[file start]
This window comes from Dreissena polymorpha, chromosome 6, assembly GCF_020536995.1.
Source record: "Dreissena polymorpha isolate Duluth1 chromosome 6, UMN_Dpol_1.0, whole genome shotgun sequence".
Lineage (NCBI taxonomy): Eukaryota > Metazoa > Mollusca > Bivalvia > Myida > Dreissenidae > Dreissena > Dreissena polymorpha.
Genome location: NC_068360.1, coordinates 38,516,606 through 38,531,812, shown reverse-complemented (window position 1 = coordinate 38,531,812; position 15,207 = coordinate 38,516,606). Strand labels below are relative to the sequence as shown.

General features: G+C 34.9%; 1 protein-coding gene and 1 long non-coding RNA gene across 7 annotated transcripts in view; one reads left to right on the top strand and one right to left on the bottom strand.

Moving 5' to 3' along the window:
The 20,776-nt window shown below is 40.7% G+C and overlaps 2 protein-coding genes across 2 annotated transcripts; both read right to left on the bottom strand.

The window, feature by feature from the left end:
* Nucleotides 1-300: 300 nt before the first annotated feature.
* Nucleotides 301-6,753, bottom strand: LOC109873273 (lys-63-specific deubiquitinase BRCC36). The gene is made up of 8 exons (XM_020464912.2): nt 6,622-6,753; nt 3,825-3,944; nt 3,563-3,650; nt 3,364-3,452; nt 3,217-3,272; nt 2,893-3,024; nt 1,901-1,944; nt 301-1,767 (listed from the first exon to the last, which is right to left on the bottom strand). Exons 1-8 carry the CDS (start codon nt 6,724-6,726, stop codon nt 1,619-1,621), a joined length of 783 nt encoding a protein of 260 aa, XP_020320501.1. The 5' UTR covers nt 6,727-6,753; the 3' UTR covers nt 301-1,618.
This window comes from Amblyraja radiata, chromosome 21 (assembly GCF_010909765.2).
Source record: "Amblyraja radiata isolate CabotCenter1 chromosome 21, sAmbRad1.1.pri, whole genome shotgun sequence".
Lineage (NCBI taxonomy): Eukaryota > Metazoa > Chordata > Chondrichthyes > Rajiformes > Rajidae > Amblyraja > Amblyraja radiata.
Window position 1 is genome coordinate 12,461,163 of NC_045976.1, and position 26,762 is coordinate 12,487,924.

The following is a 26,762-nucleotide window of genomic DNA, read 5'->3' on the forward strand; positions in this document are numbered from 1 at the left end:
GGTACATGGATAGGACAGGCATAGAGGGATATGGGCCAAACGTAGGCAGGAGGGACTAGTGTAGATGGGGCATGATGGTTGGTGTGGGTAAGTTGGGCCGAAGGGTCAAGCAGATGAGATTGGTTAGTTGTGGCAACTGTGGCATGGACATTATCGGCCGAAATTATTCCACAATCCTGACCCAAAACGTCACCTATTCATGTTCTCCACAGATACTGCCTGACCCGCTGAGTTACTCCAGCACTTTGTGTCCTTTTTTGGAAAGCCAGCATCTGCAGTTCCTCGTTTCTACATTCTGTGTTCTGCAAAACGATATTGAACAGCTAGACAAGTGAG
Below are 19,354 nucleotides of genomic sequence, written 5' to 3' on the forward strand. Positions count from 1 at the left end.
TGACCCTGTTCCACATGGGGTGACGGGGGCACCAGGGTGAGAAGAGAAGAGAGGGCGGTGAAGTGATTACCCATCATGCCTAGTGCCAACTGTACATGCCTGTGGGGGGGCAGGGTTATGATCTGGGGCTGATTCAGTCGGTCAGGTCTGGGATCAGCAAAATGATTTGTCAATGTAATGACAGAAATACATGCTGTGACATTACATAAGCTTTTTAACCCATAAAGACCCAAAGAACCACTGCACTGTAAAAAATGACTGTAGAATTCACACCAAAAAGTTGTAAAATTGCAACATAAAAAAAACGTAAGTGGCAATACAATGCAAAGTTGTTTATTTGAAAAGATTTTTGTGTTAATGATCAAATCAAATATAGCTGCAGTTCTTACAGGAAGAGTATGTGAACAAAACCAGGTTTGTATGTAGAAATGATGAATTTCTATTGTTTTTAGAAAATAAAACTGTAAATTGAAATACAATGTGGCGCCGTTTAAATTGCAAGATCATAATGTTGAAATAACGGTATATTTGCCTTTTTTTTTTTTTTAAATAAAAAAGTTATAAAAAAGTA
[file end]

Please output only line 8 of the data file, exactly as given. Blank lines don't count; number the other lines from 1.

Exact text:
The window, feature by feature from the left end: